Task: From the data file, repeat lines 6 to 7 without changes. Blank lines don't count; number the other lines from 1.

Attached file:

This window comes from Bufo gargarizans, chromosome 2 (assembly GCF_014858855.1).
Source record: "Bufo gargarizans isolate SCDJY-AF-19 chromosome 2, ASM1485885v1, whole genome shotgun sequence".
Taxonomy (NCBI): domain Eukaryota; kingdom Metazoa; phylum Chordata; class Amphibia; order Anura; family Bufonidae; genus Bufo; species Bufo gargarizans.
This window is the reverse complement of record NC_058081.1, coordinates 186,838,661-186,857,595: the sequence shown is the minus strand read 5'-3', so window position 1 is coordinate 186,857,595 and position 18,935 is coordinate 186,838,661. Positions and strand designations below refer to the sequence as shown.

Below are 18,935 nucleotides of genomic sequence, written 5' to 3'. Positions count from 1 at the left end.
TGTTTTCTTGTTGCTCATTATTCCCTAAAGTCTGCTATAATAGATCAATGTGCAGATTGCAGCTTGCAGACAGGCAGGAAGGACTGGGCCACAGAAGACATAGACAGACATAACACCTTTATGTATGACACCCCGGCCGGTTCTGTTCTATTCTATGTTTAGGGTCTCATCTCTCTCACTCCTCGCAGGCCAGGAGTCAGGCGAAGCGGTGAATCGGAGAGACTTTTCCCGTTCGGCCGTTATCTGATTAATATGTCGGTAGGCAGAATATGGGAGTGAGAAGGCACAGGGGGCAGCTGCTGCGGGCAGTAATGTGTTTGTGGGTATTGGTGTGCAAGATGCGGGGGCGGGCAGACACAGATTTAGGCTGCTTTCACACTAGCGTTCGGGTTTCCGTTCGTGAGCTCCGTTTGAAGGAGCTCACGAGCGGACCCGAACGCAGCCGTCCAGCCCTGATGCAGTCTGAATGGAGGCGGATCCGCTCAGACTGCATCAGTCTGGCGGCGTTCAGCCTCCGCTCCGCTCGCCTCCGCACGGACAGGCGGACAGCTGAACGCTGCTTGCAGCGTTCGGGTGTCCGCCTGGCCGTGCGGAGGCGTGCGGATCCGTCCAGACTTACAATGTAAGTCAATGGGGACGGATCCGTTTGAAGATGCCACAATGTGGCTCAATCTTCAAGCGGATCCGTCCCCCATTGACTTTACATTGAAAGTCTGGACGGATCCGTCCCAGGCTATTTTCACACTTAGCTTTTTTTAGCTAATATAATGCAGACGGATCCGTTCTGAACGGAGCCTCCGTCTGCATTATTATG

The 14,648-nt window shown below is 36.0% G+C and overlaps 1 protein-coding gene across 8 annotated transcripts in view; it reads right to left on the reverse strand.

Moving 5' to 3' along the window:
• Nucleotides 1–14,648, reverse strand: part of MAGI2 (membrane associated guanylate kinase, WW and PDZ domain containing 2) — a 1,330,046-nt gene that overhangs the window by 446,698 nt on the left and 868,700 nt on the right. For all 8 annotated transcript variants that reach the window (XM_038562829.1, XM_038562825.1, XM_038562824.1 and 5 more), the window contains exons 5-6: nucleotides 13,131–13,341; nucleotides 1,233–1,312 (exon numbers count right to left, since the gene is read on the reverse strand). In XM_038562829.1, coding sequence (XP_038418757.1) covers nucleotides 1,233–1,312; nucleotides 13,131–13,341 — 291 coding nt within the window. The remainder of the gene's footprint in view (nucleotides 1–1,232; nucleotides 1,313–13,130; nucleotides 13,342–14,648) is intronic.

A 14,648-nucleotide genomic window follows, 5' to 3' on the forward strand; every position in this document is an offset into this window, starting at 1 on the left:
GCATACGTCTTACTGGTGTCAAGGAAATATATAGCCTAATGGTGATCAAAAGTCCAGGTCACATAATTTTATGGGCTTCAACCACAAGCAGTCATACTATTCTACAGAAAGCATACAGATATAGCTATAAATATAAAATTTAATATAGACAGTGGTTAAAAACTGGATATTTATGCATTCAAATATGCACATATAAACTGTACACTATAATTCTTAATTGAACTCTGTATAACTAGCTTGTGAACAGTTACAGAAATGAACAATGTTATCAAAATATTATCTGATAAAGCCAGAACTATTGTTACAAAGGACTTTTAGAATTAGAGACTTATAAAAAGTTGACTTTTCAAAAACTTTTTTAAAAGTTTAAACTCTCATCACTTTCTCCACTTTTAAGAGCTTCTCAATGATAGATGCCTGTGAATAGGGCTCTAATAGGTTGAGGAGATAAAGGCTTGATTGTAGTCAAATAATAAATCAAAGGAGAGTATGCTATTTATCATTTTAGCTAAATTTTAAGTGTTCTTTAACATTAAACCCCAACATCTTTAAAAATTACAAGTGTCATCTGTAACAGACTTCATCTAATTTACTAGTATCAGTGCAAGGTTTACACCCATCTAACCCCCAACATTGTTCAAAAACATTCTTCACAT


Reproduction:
TGTTTTCTTGTTGCTCATTATTCCCTAAAGTCTGCTATAATAGATCAATGTGCAGATTGCAGCTTGCAGACAGGCAGGAAGGACTGGGCCACAGAAGACATAGACAGACATAACACCTTTATGTATGACACCCCGGCCGGTTCTGTTCTATTCTATGTTTAGGGTCTCATCTCTCTCACTCCTCGCAGGCCAGGAGTCAGGCGAAGCGGTGAATCGGAGAGACTTTTCCCGTTCGGCCGTTATCTGATTAATATGTCGGTAGGCAGAATATGGGAGTGAGAAGGCACAGGGGGCAGCTGCTGCGGGCAGTAATGTGTTTGTGGGTATTGGTGTGCAAGATGCGGGGGCGGGCAGACACAGATTTAGGCTGCTTTCACACTAGCGTTCGGGTTTCCGTTCGTGAGCTCCGTTTGAAGGAGCTCACGAGCGGACCCGAACGCAGCCGTCCAGCCCTGATGCAGTCTGAATGGAGGCGGATCCGCTCAGACTGCATCAGTCTGGCGGCGTTCAGCCTCCGCTCCGCTCGCCTCCGCACGGACAGGCGGACAGCTGAACGCTGCTTGCAGCGTTCGGGTGTCCGCCTGGCCGTGCGGAGGCGTGCGGATCCGTCCAGACTTACAATGTAAGTCAATGGGGACGGATCCGTTTGAAGATGCCACAATGTGGCTCAATCTTCAAGCGGATCCGTCCCCCATTGACTTTACATTGAAAGTCTGGACGGATCCGTCCCAGGCTATTTTCACACTTAGCTTTTTTTAGCTAATATAATGCAGACGGATCCGTTCTGAACGGAGCCTCCGTCTGCATTATTATG

The 14,648-nt window shown below is 36.0% G+C and overlaps 1 protein-coding gene across 8 annotated transcripts in view; it reads right to left on the reverse strand.